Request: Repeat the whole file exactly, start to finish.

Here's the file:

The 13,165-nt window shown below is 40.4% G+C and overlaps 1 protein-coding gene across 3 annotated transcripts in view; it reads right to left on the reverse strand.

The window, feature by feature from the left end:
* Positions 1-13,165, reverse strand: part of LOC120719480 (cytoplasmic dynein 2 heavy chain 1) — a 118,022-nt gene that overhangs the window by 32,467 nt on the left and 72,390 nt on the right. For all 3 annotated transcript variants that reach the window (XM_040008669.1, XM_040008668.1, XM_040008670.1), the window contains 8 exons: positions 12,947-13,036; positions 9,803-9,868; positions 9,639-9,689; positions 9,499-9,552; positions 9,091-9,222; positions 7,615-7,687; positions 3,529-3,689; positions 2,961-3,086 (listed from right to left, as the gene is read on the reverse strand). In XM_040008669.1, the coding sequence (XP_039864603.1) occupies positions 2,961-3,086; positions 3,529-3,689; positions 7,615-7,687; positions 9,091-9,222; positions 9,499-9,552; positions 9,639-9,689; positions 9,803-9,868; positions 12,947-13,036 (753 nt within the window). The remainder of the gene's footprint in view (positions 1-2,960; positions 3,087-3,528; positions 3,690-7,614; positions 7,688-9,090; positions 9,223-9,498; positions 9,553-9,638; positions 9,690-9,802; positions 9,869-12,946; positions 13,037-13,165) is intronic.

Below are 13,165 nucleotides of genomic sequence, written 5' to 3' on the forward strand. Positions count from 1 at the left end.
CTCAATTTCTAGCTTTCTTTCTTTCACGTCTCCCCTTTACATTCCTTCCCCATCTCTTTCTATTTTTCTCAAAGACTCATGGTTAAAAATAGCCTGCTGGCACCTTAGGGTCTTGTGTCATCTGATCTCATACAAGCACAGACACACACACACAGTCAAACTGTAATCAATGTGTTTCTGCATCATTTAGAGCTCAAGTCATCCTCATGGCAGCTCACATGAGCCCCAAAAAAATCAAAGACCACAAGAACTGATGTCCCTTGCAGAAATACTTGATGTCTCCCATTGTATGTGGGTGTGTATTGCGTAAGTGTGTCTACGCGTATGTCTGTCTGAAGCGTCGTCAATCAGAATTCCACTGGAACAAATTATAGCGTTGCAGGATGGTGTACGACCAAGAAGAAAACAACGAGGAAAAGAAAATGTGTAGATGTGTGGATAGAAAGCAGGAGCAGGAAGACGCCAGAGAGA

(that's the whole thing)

The 13,165-nt window shown below is 40.4% G+C and overlaps 1 protein-coding gene across 3 annotated transcripts in view; it reads right to left on the reverse strand.

The window, feature by feature from the left end:
* Positions 1-13,165, reverse strand: part of LOC120719480 (cytoplasmic dynein 2 heavy chain 1) — a 118,022-nt gene that overhangs the window by 32,467 nt on the left and 72,390 nt on the right. For all 3 annotated transcript variants that reach the window (XM_040008669.1, XM_040008668.1, XM_040008670.1), the window contains 8 exons: positions 12,947-13,036; positions 9,803-9,868; positions 9,639-9,689; positions 9,499-9,552; positions 9,091-9,222; positions 7,615-7,687; positions 3,529-3,689; positions 2,961-3,086 (listed from right to left, as the gene is read on the reverse strand). In XM_040008669.1, the coding sequence (XP_039864603.1) occupies positions 2,961-3,086; positions 3,529-3,689; positions 7,615-7,687; positions 9,091-9,222; positions 9,499-9,552; positions 9,639-9,689; positions 9,803-9,868; positions 12,947-13,036 (753 nt within the window). The remainder of the gene's footprint in view (positions 1-2,960; positions 3,087-3,528; positions 3,690-7,614; positions 7,688-9,090; positions 9,223-9,498; positions 9,553-9,638; positions 9,690-9,802; positions 9,869-12,946; positions 13,037-13,165) is intronic.

Below are 13,165 nucleotides of genomic sequence, written 5' to 3' on the forward strand. Positions count from 1 at the left end.
CTCAATTTCTAGCTTTCTTTCTTTCACGTCTCCCCTTTACATTCCTTCCCCATCTCTTTCTATTTTTCTCAAAGACTCATGGTTAAAAATAGCCTGCTGGCACCTTAGGGTCTTGTGTCATCTGATCTCATACAAGCACAGACACACACACACAGTCAAACTGTAATCAATGTGTTTCTGCATCATTTAGAGCTCAAGTCATCCTCATGGCAGCTCACATGAGCCCCAAAAAAATCAAAGACCACAAGAACTGATGTCCCTTGCAGAAATACTTGATGTCTCCCATTGTATGTGGGTGTGTATTGCGTAAGTGTGTCTACGCGTATGTCTGTCTGAAGCGTCGTCAATCAGAATTCCACTGGAACAAATTATAGCGTTGCAGGATGGTGTACGACCAAGAAGAAAACAACGAGGAAAAGAAAATGTGTAGATGTGTGGATAGAAAGCAGGAGCAGGAAGACGCCAGAGAGA